The village of Potsdam took a vital first step last week in enhancing its riverfront.
New York Secretary of State Cesar A. Perales joined Potsdam Mayor Steven W. Yurgartis, Clarkson University President Anthony G. Collins and other community leaders at a groundbreaking ceremony held Wednesday at Ives Park. The event marked the beginning of a long-term project to improve the park, which overlooks Raquette River.
This is the first phase of the villages Downtown and Waterfront Revitalization Plan, which had been in the works since 2009 and approved last year. The goal of the 10-year, $2.6 million project is to attract more people to Potsdam by making substantial improvements along Raquette River and in the downtown.
If we could get more people up to the north country, they will fall in love with it and come back again and again, Mr. Perales said Wednesday.
The initial phase of the long-range plan entails improving Ives Park. These enhancements will include widening and extending the riverside walkway, planting vegetation along the river to discourage geese, installing new lighting, and building a floating dock for use as a canoe and kayak launch.
This part of the overall project is estimated to cost about $250,000. Potsdam will fund $50,000, primarily in equipment use and in-kind services rather than directly putting up cash.
The other $200,000 is coming from state funds through its Regional Economic Development Council. Additional support will come from the Environmental Protection Fund Local Waterfront Revitalization Program, overseen by the New York State Department of State, Office of Communities and Waterfronts.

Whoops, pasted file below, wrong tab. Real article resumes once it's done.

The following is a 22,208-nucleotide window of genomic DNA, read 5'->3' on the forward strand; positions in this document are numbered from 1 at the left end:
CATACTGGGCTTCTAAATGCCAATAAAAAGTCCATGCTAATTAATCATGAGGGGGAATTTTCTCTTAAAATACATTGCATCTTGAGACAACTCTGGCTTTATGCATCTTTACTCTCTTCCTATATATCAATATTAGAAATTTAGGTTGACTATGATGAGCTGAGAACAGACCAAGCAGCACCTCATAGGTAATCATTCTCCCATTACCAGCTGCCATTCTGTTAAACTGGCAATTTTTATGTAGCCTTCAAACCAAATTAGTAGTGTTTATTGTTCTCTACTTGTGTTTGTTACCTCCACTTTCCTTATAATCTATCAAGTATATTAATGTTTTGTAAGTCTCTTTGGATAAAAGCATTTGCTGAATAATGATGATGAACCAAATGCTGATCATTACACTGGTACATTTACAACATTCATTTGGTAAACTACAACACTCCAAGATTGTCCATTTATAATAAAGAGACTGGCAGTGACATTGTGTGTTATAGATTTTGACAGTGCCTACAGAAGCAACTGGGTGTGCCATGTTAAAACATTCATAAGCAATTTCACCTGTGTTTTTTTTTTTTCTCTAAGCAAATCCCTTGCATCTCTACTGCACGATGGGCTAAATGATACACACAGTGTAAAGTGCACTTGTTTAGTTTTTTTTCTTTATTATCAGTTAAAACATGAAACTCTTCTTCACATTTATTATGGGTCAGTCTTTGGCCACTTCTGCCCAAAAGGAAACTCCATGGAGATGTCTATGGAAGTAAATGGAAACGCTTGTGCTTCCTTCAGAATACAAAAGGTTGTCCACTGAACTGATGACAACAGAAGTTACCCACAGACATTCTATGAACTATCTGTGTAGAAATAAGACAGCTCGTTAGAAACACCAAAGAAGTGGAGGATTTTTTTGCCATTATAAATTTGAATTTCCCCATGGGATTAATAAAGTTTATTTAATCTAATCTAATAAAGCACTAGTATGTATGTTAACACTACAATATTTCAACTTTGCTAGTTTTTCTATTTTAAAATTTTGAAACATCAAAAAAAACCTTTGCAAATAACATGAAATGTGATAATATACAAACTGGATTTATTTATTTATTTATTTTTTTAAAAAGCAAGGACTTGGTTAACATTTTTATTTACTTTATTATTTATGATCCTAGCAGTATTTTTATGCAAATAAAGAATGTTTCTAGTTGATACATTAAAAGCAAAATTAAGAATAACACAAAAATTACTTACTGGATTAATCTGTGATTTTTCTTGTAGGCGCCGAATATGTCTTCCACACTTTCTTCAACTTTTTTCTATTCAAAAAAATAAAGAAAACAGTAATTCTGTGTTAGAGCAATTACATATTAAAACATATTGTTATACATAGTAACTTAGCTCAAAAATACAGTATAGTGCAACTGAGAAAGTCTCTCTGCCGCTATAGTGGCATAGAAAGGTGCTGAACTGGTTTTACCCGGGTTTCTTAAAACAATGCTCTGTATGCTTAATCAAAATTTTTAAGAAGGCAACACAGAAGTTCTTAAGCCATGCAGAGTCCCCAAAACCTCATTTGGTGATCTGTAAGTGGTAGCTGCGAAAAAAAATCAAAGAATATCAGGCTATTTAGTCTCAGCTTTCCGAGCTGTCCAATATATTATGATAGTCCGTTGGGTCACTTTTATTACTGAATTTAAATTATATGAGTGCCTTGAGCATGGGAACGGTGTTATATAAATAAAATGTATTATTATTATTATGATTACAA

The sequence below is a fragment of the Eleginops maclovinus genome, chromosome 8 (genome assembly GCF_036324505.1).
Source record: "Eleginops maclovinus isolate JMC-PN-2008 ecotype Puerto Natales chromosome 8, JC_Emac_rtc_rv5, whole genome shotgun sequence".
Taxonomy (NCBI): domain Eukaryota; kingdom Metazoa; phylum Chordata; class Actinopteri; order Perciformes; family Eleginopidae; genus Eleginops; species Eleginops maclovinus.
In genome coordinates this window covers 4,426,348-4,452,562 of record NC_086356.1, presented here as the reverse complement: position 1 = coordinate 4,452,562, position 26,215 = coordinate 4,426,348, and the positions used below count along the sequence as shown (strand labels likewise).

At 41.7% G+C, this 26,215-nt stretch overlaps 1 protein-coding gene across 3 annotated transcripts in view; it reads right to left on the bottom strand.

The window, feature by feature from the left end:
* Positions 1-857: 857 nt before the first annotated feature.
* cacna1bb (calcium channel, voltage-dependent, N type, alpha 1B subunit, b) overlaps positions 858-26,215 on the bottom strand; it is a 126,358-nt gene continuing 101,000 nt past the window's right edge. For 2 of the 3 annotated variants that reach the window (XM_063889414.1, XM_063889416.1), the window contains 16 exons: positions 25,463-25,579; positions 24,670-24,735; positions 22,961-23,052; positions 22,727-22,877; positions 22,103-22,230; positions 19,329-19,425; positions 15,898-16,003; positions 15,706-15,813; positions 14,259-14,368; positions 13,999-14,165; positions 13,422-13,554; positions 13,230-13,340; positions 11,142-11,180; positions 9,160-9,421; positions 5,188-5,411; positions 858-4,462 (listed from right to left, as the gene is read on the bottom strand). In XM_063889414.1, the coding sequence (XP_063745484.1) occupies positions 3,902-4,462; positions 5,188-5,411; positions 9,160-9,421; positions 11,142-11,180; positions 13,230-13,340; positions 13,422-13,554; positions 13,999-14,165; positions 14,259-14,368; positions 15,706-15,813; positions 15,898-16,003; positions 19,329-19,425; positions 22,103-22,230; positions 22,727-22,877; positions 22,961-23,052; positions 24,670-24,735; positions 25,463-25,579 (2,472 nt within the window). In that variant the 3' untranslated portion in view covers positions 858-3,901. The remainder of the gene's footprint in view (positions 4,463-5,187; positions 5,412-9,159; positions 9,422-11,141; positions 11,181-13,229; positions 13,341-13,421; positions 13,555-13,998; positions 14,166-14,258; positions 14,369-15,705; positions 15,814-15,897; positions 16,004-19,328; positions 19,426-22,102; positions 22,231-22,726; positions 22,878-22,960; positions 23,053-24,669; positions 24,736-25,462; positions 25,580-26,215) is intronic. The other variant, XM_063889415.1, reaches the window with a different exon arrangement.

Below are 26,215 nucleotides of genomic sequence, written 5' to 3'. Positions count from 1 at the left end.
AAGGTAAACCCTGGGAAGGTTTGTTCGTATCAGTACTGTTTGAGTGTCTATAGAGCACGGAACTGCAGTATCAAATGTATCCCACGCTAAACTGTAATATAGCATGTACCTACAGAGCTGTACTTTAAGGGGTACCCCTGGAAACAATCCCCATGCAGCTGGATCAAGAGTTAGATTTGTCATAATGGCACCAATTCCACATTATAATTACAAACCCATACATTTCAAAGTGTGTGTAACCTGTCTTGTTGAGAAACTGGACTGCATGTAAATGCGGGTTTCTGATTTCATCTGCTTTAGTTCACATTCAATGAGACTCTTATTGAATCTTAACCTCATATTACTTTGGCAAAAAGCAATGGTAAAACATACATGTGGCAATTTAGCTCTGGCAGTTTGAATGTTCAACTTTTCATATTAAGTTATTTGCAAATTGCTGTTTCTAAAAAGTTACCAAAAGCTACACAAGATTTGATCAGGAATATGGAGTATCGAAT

Another initiative being undertaken in Potsdam complements what village officials are doing to reinvigorate the downtown.
Under Collinss leadership, Clarkson University recently began work on the second phase of a multimillion dollar project to renovate and reopen the universitys historic downtown campus buildings.
Old Main, Clarksons oldest academic building but unused for years, will house research facilities for the Beacon Institute for Rivers and Estuaries. A subsidiary of Clarkson, the institute uses 40 solar-powered monitoring stations to gather water-quality information along the Hudson River. It will be the north countrys first green data center.
Clarkson has a need for more residential housing, and part of Snell Hall will serve this function along with Congdon House. Other plans for Snell Hall include hosting the Regional Arts and Interactive Learning Project, a collaboration between the St. Lawrence County Council and the North Country Childrens Museum.
Potsdam is making a bold move toward bettering its future by enhancing the villages waterfront and downtown. Seaside communities have a terrific edge in offering recreational opportunities for residents and tourists alike, and Potsdam is in a unique position with a major park right along Raquette River.
This plan will take time to complete as sources of funding will have to be identified for different phases. In a tough economic climate, some aspects may be more difficult to carry out than others.
But the presence of Mr. Perales at last weeks groundbreaking ceremony was a great sign. It shows that the state is serious about helping communities in the north country like Potsdam improve what they have to offer and market their assets to more people.
The state should assist Potsdam with its plan in whatever way possible. And people should take advantage of the enhanced facilities as these exciting projects move forward.